Some of the world’s largest market-making firms are in the mix to potentially provide liquidity for BlackRock’s eagerly awaited bitcoin ETF if regulators await approve the product, according to a person with knowledge of the matter.
Trading giants Jane Street, Virtu Financial, Jump Trading and Hudson River Trading have held talks with BlackRock about a market-making role, according to a BlackRock slide deck reviewed by the person familiar with the matter.
BlackRock, Jane Street, Virtu and Jump declined to comment. Hudson River Trading, also known as HRT, did not respond to a request for comment.
The US regulatory crackdown on crypto this year – a seeming reaction to FTX’s implosion and other 2022 scandals – has persuaded some US firms to curtail their activity in the space. Bloomberg reported earlier in May that Jane Street and Jump had curtailed their crypto trading amid that crackdown.
Assuming the US Securities and Exchange Commission approves some or all of the dozen or so applications for bitcoin ETFs (including the one from BlackRock, the world’s largest asset manager), that would open a new pathway for US-based firms to get a piece of the action in crypto – in a way that plays to their conventional strengths. Being a market-maker for ETFs, which trade on exchanges just like stocks, requires a level of sophistication and automation that only a relatively few companies can achieve.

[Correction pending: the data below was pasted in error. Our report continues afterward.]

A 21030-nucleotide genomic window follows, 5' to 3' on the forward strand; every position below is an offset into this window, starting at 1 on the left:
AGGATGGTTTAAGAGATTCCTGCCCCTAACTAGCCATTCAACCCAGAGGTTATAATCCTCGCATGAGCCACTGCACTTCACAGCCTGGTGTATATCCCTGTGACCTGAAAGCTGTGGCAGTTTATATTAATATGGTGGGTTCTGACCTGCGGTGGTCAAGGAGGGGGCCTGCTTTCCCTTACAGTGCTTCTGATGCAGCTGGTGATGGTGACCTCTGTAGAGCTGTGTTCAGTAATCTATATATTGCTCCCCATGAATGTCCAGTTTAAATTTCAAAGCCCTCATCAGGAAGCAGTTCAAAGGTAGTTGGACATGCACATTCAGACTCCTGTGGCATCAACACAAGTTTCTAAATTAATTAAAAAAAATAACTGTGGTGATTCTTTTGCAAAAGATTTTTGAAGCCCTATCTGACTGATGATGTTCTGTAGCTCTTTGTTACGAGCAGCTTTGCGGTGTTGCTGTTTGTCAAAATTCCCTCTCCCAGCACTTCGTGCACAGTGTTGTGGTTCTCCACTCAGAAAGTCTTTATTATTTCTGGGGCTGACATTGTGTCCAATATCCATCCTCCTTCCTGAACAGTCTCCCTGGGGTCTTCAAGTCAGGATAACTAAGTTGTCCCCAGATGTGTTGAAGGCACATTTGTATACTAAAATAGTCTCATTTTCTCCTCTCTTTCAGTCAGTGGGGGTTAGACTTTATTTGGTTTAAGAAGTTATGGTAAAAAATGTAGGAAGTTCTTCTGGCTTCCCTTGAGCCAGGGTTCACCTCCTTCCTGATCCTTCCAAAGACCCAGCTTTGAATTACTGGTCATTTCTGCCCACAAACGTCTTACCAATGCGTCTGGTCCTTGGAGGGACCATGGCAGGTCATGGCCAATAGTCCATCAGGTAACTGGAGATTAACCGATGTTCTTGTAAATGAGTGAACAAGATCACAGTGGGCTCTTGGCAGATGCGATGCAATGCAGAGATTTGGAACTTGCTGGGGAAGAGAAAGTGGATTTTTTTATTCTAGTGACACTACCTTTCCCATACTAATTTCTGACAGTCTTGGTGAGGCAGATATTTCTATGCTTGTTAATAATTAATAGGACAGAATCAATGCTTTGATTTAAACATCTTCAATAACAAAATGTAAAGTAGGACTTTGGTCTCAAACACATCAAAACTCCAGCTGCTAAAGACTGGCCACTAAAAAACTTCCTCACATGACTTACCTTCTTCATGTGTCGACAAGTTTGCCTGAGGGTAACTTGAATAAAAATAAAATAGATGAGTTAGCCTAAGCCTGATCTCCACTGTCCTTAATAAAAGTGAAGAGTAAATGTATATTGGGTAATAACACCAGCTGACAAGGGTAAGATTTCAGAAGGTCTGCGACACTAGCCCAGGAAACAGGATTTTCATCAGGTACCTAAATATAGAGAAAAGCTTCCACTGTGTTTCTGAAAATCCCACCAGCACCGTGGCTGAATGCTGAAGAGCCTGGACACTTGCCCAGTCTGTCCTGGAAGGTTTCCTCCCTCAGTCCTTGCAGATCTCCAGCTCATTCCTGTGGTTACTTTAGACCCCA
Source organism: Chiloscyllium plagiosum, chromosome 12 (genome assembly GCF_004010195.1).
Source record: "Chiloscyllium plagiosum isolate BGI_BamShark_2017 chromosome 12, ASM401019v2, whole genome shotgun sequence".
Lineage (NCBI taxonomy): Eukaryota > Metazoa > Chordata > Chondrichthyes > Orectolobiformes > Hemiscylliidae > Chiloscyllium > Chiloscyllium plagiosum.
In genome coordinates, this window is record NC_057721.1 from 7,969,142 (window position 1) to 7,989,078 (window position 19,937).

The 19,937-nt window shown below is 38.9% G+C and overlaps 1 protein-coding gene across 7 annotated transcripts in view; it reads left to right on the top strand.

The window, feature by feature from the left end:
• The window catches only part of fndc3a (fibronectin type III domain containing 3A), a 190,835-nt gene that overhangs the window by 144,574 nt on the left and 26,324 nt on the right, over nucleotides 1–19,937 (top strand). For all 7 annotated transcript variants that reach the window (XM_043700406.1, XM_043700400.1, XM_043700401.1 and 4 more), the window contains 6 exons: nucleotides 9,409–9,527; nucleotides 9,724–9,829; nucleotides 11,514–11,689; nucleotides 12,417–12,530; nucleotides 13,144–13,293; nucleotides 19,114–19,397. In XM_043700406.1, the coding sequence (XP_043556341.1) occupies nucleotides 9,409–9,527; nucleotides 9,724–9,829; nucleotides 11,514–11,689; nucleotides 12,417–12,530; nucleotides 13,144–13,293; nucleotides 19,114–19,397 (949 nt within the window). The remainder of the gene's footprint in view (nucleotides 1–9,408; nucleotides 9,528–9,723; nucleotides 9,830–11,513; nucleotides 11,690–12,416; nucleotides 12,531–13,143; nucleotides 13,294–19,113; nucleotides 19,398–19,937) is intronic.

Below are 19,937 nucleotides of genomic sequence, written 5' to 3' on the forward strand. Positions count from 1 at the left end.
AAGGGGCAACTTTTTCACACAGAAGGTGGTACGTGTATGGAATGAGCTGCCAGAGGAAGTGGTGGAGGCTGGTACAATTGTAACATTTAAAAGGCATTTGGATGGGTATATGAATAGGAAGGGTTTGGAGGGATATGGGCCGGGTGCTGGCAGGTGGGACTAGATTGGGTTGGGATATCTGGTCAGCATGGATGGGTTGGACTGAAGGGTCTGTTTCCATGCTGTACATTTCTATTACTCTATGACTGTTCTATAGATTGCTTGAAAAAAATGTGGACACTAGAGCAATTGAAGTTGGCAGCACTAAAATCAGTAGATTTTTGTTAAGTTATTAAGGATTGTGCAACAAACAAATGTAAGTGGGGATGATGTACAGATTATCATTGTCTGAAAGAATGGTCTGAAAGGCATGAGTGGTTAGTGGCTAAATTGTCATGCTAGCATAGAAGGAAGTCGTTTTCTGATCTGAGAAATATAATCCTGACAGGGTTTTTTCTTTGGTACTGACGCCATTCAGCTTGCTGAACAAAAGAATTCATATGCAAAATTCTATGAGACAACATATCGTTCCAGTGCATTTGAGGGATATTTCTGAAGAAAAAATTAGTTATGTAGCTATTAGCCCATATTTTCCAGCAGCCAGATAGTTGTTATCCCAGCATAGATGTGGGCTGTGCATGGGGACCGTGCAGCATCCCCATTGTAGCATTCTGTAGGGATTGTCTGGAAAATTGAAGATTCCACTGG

Market makers are vital to ETFs. They are responsible for creating and redeeming new shares of an ETF, a role designed to keep its price tethered to the price implied by the value of the ETF’s holdings.
One of the best examples of why such a create-and-redeem structure is important actually comes from crypto. Grayscale Investments offers a product called the Grayscale Bitcoin Trust (GBTC) whose price has over the past few years wandered dramatically far away from the billions of dollars worth of bitcoin (BTC) that it owns. Unlike an ETF, shares of this trust cannot be redeemed for BTC. Grayscale (which, like CoinDesk, is owned by Digital Currency Group) has applied to convert GBTC into an ETF.
Grayscale’s initial application for the conversion was rejected by the SEC, but a court in August excoriated the regulator’s rationale. The SEC decided in October not to appeal that rulings, a move widely seen as boosting the odds bitcoin ETFs will become a reality in the US
“Several market makers were pulling back and being quite cautious because there was some heavy cracking down on exchanges,” said James Butterfill, head of research at CoinShares, a provider of crypto exchange-traded products. “But since the Grayscale rulings, we’ve seen a very real change in stance from the SEC.”